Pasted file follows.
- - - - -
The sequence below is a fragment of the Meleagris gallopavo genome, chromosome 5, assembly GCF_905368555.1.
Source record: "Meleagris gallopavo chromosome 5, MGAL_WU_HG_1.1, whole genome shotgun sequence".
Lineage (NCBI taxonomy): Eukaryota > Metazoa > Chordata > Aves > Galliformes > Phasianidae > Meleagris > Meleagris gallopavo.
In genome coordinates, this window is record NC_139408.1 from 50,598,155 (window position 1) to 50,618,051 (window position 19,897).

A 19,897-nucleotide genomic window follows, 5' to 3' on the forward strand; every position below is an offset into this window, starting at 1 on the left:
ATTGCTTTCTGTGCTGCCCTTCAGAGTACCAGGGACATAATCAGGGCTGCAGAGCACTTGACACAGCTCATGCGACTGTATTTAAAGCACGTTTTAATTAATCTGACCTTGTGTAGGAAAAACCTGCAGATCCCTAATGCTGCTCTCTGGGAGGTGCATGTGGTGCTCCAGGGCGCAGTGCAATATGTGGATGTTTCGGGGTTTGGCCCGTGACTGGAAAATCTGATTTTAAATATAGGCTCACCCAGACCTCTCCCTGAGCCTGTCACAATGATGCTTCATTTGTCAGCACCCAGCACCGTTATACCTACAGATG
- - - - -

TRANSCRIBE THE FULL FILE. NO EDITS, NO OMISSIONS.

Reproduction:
The sequence below is a fragment of the Meleagris gallopavo genome, chromosome 5, assembly GCF_905368555.1.
Source record: "Meleagris gallopavo chromosome 5, MGAL_WU_HG_1.1, whole genome shotgun sequence".
Lineage (NCBI taxonomy): Eukaryota > Metazoa > Chordata > Aves > Galliformes > Phasianidae > Meleagris > Meleagris gallopavo.
In genome coordinates, this window is record NC_139408.1 from 50,598,155 (window position 1) to 50,618,051 (window position 19,897).

A 19,897-nucleotide genomic window follows, 5' to 3' on the forward strand; every position below is an offset into this window, starting at 1 on the left:
ATTGCTTTCTGTGCTGCCCTTCAGAGTACCAGGGACATAATCAGGGCTGCAGAGCACTTGACACAGCTCATGCGACTGTATTTAAAGCACGTTTTAATTAATCTGACCTTGTGTAGGAAAAACCTGCAGATCCCTAATGCTGCTCTCTGGGAGGTGCATGTGGTGCTCCAGGGCGCAGTGCAATATGTGGATGTTTCGGGGTTTGGCCCGTGACTGGAAAATCTGATTTTAAATATAGGCTCACCCAGACCTCTCCCTGAGCCTGTCACAATGATGCTTCATTTGTCAGCACCCAGCACCGTTATACCTACAGATG